An open Bible and a cup of coffee.

For we are saved by hope: but hope that is seen is not hope: for what a man seeth, why doth he yet hope for? But if we hope for that we see not, then do we with patience wait for it.”
(Romans 8:24-25)

Biblical terms sometimes take on new popular meanings. Faith is a good example of this. Whereas the world sees faith as something antagonistic to reason, a senseless, groundless leap into the dark, the Bible sees faith as something different entirely. The Bible uses the Greek term (pistis) in its truest, deepest, and multi-faceted sense. According to the proper lexical use of the term, the Bible sees faith as belief in that which we have become convinced of. Moreover, faith is more than intellectual assent to certain propositions; faith is active trust. The miracles of Jesus, for instance, were calculated to convince people to trust in Christ for salvation (John 4:48-53; 7:31; 10:38; 11:45; 12:11). Hope is another misunderstood term. Today many see hope as wishing for something that may or may not happen. This kind of hope has no certainty attached to it, only anxiousness and suspense. The biblical term (elpis) and its cognate forms indicate anticipation and expectation. Hoping, in the biblical sense, is not wishing for something that is doubtful, but fully anticipating that which is certain to occur. The Christian understands that God alone can, and does, ground and account for this kind of certainty. What He declares concerning the future blessed state of His redeemed is certain to occur; we ought to have no doubt about it. God’s love towards us came to fullest expression in His grace. “Wherefore remember,” wrote the great apostle, “that ye being in time past Gentiles in the flesh, who are called Uncircumcision by that which is called the Circumcision in the flesh made by hands; That at that time ye were without Christ, being aliens from the commonwealth of Israel, and strangers from the covenants of promise, having no hope, and without God in the world: But now in Christ Jesus ye who sometimes were far off are made nigh by the blood of Christ” (Ephesians 2:11-13). Once we were without God and without hope, but God by His grace has changed all that. Now we are called to live every moment with the full expectation that God will make good on every precious promise He has ever made to us. He Who promised such things is faithful (Hebrews 10:23) therefore we ought to spend our lives abounding in hope (Romans 15:13). Even as our earthly existence draws to a close one day, we have every reason to die in hope even as the patriarchs did (Hebrews 11:8-13). David followed their godly example, singing, “My heart is glad, and my glory rejoiceth: my flesh also shall rest in hope” (Psalm 16:9). At the end of his amazing life, Paul had confidence that God would provide for him, even beyond the grave (2 Timothy 4:17-18). May those of us who rejoice in hope (Romans 12:12) also strive to walk in godliness and purity “even as he is pure” (1 John 3:3).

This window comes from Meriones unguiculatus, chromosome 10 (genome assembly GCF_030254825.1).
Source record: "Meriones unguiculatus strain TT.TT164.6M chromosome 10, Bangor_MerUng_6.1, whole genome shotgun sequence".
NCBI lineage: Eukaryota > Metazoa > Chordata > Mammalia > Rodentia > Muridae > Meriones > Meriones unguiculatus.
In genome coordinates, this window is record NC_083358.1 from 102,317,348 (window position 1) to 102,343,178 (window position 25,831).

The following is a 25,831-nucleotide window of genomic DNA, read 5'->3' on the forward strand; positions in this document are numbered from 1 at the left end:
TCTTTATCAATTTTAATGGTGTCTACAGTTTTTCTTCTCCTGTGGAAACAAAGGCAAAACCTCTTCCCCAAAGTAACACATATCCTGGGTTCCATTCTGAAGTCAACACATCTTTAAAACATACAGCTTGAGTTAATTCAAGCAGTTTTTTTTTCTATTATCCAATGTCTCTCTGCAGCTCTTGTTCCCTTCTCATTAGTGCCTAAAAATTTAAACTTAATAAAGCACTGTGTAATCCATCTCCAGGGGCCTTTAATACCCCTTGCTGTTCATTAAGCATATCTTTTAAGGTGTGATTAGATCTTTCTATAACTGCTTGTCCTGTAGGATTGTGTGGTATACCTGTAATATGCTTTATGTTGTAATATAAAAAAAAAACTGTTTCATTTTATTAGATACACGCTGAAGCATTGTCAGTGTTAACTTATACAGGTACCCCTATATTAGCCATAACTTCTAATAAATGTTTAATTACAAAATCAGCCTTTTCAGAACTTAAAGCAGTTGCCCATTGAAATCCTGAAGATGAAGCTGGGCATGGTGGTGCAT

God bless,

pastor john